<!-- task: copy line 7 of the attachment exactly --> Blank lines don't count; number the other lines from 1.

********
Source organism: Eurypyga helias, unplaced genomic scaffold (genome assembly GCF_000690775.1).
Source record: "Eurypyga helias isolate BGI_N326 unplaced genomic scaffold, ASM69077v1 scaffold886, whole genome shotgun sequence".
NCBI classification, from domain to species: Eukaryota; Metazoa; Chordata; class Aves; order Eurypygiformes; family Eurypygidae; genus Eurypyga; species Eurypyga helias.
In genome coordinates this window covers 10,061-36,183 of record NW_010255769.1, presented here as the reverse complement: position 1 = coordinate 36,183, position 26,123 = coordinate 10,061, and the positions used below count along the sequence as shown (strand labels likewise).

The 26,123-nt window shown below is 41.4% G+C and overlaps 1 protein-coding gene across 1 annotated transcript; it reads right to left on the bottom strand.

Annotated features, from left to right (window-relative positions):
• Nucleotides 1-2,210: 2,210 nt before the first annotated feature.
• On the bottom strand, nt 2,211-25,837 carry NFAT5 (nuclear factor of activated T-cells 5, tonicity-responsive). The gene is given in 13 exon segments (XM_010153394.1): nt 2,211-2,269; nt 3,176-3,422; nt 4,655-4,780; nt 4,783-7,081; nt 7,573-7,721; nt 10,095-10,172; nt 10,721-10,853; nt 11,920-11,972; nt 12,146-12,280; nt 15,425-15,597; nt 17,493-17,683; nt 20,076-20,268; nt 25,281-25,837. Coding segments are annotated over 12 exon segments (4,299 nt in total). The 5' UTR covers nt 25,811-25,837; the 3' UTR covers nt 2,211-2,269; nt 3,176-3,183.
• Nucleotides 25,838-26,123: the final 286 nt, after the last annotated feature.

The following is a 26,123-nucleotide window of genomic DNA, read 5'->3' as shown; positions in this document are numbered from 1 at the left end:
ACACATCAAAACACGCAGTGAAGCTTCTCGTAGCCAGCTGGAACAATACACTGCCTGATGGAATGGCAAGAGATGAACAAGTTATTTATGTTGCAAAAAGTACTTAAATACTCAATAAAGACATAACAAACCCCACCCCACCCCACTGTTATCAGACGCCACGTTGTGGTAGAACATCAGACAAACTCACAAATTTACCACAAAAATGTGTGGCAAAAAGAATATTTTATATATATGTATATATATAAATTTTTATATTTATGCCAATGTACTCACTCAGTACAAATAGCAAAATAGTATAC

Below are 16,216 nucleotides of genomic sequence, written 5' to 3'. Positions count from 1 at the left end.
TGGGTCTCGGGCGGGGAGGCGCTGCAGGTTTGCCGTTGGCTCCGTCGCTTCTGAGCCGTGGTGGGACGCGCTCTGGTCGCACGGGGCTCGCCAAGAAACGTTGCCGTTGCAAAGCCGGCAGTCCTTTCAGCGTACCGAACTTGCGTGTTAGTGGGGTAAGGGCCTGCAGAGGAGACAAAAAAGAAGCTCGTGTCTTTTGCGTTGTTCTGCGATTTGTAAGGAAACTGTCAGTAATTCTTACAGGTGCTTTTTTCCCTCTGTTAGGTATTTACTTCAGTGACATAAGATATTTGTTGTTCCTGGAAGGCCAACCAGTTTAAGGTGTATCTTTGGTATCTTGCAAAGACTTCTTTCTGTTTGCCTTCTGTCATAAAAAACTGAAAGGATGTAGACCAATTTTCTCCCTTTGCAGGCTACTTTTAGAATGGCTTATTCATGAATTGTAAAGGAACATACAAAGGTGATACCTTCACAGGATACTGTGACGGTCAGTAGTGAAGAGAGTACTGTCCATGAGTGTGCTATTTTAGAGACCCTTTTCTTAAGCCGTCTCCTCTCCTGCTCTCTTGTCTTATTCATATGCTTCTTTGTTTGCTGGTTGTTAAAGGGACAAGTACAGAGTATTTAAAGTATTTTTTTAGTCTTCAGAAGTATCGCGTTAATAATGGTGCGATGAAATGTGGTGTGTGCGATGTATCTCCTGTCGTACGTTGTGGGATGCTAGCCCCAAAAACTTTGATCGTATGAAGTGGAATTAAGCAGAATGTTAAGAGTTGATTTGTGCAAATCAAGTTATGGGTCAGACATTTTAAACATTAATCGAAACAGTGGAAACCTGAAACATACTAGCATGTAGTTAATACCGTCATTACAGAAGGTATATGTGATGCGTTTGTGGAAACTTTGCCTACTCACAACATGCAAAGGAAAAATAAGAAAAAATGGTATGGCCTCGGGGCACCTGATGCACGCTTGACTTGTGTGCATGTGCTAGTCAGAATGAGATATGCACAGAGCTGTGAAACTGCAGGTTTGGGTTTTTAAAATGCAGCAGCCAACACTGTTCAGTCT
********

• Nucleotides 1-2,210: 2,210 nt before the first annotated feature.